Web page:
Once a solution was chosen from the wireframe phase - we would go back and test the set of screens or functionality with the users.

An in-depth look

The Uni's curriculum system is vast, covering numerous individual programs, courses and classes.

The system was (for starters) envisioned as being divided into 7 segments: Couses, Templates, Maps, Competency tables, Collaboration, Publishing and Settings.

Since it was so large, we decided to start designing from the core product - the course curriculum and then continue working outward from there.
A "Simple Curriculum" was defined for the MVP, in which we slowly started going through all the features that needed to be included.

The issue was - how could we future-proof the curriculum?

It needed to be an interconnected source of truth, but at the same time remaine flexible and editable. We needed to be able to duplicate, edit and evaluate the document, while being able to disconnect and reconnect it to a set of Australian accreditation documents. 

The solution

Dynamically generated, component based online documents.

Since we needed to create a truely flexible document, that has the ability to create any curriculum imaginable, we came to the idea to make a component based set of Curriculum templates.
The user would be able to drag and drop, reorder and edit the document in any way they wanted to.

After a series of technical team meetings, we managed to go through the template proposals and wireframes and reach a collective decision about the crude functionalities.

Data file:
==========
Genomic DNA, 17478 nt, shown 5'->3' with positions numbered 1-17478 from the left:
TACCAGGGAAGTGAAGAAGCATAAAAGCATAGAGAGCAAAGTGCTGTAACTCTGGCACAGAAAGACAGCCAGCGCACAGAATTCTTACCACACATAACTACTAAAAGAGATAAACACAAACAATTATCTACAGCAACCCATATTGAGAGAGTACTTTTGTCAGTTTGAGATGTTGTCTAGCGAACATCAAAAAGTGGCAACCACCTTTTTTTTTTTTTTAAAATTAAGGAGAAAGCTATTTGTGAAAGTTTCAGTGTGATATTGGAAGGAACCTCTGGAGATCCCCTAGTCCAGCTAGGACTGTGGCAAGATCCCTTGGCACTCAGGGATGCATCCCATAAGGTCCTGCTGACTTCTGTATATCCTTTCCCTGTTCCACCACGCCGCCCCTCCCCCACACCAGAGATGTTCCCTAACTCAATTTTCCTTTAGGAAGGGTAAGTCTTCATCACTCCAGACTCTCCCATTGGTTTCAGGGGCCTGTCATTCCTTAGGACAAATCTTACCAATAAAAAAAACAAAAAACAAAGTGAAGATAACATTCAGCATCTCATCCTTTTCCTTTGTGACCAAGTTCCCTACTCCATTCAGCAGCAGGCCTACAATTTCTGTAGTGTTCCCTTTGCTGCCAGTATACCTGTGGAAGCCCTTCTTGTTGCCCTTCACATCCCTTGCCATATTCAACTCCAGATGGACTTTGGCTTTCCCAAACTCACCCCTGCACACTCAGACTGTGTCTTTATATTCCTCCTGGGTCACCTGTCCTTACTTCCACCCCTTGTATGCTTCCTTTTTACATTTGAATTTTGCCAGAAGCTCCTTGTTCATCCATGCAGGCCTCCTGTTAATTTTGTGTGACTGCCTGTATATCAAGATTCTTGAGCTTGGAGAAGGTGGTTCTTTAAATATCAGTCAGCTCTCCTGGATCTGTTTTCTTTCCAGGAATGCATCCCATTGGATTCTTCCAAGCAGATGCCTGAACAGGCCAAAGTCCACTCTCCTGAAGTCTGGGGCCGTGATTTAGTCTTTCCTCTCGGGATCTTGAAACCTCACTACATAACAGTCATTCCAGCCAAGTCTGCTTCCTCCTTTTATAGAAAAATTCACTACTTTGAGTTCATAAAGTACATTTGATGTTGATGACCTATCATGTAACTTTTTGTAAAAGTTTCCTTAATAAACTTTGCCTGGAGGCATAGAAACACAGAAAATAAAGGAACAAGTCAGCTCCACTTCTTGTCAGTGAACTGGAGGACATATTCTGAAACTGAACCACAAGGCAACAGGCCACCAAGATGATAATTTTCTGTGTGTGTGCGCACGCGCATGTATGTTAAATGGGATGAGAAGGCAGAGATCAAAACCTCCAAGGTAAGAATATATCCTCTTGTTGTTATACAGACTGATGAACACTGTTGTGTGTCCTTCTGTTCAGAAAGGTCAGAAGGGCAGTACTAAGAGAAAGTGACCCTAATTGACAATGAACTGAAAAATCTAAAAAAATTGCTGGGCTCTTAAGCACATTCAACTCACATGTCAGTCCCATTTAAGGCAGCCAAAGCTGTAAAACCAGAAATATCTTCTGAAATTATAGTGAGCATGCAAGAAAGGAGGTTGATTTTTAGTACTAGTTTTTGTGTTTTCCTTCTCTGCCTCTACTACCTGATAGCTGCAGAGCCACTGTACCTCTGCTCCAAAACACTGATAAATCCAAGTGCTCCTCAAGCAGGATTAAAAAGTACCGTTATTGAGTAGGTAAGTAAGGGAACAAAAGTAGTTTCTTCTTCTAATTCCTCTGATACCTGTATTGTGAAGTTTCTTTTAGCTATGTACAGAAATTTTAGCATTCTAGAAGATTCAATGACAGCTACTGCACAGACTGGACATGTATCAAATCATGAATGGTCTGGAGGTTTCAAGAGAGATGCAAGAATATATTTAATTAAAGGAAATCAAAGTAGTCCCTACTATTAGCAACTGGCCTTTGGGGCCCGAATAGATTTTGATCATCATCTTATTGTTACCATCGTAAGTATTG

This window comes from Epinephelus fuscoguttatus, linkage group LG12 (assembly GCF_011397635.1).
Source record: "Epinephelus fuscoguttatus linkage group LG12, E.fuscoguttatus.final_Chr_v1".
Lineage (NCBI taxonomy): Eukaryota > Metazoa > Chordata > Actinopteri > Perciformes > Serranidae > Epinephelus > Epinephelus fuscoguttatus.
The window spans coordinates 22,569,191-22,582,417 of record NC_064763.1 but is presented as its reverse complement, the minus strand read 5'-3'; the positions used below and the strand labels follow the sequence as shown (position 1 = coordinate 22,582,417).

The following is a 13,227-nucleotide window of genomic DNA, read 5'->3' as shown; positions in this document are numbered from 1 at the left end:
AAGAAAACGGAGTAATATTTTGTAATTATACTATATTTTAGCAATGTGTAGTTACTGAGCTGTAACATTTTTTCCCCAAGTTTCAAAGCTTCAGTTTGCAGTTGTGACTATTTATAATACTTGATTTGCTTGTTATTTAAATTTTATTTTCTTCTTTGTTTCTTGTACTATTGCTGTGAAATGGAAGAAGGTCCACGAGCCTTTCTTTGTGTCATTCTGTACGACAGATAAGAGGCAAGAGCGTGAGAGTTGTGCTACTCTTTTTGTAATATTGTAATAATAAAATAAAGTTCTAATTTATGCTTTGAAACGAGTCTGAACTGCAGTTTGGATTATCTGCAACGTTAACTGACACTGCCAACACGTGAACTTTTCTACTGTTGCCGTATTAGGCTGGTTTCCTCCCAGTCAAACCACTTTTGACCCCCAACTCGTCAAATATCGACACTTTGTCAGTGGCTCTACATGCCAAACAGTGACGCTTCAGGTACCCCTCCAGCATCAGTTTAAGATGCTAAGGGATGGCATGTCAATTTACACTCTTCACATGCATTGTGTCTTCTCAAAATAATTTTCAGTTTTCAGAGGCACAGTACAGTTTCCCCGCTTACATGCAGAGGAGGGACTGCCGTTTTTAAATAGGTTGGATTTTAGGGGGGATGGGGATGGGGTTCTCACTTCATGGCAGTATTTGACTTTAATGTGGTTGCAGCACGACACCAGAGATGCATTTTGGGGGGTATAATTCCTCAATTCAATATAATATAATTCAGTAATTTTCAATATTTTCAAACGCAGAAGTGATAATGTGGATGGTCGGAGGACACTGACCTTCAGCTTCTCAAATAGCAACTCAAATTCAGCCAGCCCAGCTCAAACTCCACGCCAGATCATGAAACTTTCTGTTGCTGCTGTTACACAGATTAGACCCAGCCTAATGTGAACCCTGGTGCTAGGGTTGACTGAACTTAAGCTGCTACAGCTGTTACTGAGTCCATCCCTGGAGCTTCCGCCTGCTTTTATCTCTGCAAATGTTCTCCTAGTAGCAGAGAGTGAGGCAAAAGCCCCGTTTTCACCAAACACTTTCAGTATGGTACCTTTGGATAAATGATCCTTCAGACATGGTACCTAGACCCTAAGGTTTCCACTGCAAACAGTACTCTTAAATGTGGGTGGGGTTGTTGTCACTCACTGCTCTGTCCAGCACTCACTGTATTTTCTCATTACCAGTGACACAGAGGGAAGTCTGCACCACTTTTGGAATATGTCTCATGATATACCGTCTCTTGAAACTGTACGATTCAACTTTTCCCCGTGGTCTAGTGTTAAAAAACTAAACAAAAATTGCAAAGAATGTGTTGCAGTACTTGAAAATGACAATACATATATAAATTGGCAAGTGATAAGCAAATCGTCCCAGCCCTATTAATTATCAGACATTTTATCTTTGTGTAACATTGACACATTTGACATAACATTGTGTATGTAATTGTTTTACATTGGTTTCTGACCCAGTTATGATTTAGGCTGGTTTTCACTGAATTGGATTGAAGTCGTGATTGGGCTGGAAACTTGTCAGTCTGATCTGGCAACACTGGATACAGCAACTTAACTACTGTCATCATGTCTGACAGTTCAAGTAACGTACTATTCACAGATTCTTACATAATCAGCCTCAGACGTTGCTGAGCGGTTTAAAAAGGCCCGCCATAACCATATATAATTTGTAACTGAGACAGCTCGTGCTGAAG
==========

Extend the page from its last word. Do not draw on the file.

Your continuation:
I returned to the drawing board with the product team and we came up with a (starter) set of 15 field component types that could cover all data types.

The Results

The University has a best-in-class online Curriculum Management System which has finally been set in the 21st century. 

The new online platform experience has recieved amazing feedback, even from the initial proposal documents. 

Thanks to our user-centered approach, the design iterations were at a minimum - mostly due to some information changes coming directly from the client, during the different design phases.


Lessons learnt

Lessons learnt

This project has by far, had the greatest impact on my professional development. First and foremost, collaborating closely with the remote side of the team, where the Product owners have more than 25 years of experience, left a big impact on me.

Being responsible for creating a design system from scratch taught me about the impact my designs have on the team as a whole. I learnt that deep immersion into every design decision is imperative for saving a lot of teamwork down the road.

Having in mind I was the only designer on the team - the fact that the user-centered design was recieved so well by the client gave me great professional satisfaction.

It was a real privilege to be part of the team that took on the ambitious task of converting a soeley manual, offline process into a template and component based online system.